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Troublesome street lamps on Stephenville’s Main Street to be replaced

Ian Stokes, president of the Stephenville Downtown Business Improvement Area, poses below one of the street lamps on Main Street in Stephenville that is not working. The light is located in the middle of the wreath in the background.
Ian Stokes, president of the Stephenville Downtown Business Improvement Area, poses below one of the street lamps on Main Street in Stephenville that is not working. The light is located in the middle of the wreath in the background. - Frank Gale

The Town of Stephenville has been receiving complaints about street lights out on Main Street and it’s an issue the Stephenville Downtown Business Improvement Area (BIA) has been working on for some time.

Ian Stokes, president of the BIA, said there has been a continuous issue with water getting in the heads of the street lamps on both sides of the street and causing circuit boards to burn out.

When the new lamps on the south side of the street were installed, LED technology was used and it was decided to switch out the other side, which originally went in seven years ago with the same technology.

Eli White, account manager with Guillevin International Company out of Corner Brook, which supplied the lamps through Cyclone Lighting, explained that the north side lamps — which had metal-halide bulbs — worked great for a number of years until they were switched to the LED retrofitted lamps.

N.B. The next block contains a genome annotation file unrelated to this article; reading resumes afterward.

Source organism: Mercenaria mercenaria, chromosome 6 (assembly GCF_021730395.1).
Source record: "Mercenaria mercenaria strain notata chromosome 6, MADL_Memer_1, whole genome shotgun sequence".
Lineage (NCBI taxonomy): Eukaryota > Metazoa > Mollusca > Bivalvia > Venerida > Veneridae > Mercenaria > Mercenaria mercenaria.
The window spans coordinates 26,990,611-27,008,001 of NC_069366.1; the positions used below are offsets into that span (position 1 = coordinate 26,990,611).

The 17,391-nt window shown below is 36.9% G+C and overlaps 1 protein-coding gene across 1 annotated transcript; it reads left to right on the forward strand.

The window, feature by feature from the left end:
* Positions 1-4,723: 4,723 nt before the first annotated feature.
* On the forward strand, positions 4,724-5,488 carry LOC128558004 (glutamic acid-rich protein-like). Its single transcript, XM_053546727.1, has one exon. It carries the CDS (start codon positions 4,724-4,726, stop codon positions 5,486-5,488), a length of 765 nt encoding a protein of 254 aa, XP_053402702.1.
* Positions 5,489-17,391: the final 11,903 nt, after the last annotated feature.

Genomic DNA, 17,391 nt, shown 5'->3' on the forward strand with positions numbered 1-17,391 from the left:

White said the manufacturer is trying to fix an engineering defect in the lamps, which have an (Ingress Protection) IP-65 rating that would be OK in some environments, but not in Newfoundland with wind-driven sleet, rain and snow.

White said a number of LED boards in the lights have been fixed, but Stokes said the problem now is that the parts for them are obsolete.

Cylcone Lighting is going to honour the warranty for the more recent lamps on the south side of Main Street and replace them at no cost to the Stephenville BIA with a new IP-66 rated fixture that should handle the local environment.

White said the new heads for the lights are expected to arrive early in the new year.

Stokes said when the heads are replaced on the south side of the street, other working heads from the north side will be utilized until they are eventually able to get those replaced.

He said to his knowledge there are seven lights not working, and according to how many burn out, there could be some areas on the north side of Main Street in the dark this winter.

In addition to straightening out the lighting on Main Street, Stokes said the BIA plans to continue the street light project and go down Zion Drive to Prince Rupert Drive, where they will extend the length of that street on the north side.

Mayor Tom Rose sees the lighting issue as a major safety concern and said poor lighting can lead to vehicle accidents, the risk of vandalism and break-ins.

He said the sooner this problem can be dealt with, the better.

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